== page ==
George W Adams
National Missing and Unidentified Persons System, USA
Scientific Tracks Abstracts: J Forensic Res
There appears to be little understanding of the necessity of principle-based ethics in forensic science, and its application is uncommon. Literature is replete with discussions of forensic science ethical practices and exemplars in general and within specific disciplines. Current literature and discussions focus mainly on codes of conduct of associations, organizations and roles of scientific, technical working groups. Ethical codes of conduct are thus established on organizational mandates, rules, competency/proficiency guidelines, legal interpretations, and negotiated guidelines of credentialing or authoritative entities. It is additionally argued that the current status ethics in forensic science is of a values-based nature, void of necessary foundational principles (as presented). Values-based ethics are subjective in nature that morphs via specific discipline, circumstance, or resulting outcomes├ó┬?┬? right or wrong depending on one├ó┬?┬?s values or culture. As such forensic science has suffered a loss of confidence with its application in the criminal justice system by the public with recent revelations of problems with hair analysis, bite mark testimony, bullet lead analysis, CODIS allele frequency errors, and DNA mixture interpretations. Principles are objective natural laws of the human experience that do not change with situation, time, culture or circumstance, and are at the core of every successful individual, entity and institution. The rise, fall and impact of CPI/E in DNA mixture interpretation will be presented from the perspective of principle-based ethics that have been known for hundreds of years to help restore the public confidence in the application of forensic science in the criminal justice environment.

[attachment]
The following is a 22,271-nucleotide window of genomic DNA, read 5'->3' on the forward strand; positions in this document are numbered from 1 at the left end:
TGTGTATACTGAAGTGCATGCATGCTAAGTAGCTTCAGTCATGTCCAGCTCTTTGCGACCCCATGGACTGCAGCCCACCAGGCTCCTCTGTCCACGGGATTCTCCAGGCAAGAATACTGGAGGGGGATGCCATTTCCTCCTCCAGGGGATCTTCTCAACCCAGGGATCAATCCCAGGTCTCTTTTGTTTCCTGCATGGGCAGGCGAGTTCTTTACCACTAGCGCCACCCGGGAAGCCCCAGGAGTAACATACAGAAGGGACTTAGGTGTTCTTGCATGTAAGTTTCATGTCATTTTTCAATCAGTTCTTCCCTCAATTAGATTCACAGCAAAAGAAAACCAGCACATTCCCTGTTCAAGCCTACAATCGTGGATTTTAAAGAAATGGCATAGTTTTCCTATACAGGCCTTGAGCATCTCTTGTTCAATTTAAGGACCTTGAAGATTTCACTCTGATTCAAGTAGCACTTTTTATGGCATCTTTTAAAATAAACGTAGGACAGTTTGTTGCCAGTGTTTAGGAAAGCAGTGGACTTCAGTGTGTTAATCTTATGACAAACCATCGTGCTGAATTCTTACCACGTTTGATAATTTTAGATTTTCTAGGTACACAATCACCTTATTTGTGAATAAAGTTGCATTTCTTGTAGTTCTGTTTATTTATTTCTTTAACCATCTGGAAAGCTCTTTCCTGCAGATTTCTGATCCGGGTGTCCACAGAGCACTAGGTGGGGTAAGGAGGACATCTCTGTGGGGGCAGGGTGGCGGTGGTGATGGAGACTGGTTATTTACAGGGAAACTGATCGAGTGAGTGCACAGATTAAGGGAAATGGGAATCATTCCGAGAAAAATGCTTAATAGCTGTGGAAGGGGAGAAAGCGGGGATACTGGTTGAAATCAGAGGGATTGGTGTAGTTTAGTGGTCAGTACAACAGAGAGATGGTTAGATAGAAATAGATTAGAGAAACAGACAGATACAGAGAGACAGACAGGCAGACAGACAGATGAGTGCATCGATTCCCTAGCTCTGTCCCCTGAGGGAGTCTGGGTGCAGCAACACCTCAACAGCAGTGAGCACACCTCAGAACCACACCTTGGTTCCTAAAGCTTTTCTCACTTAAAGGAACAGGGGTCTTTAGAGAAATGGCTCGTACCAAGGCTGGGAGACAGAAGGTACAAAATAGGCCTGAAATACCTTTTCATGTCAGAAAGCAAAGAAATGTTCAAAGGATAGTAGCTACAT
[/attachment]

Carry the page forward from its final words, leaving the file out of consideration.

George W Adams is a former National Director of National Missing and Unidentified Persons System (NamUs, 2011/2015), Program Manager at University of North Texas Center for Human Identification (2005/2011) and the author of “Utilizing Forensic Technologies for Unidentified Human Remains: Death Investigation Resources, Strategies, and Disconnects” (Taylor & Francis, 2015). He holds a Master of Arts in Criminology and Criminal Justice (UTA -2013) and Bachelor of Business Administration (1972), and a member of Texas Municipal Police Officers Association. His research pursues two vectors– unbiased understanding of forensic DNA application and elevating the empirical nature of criminal investigations.
Journal of Forensic Research received 1817 citations as per Google Scholar report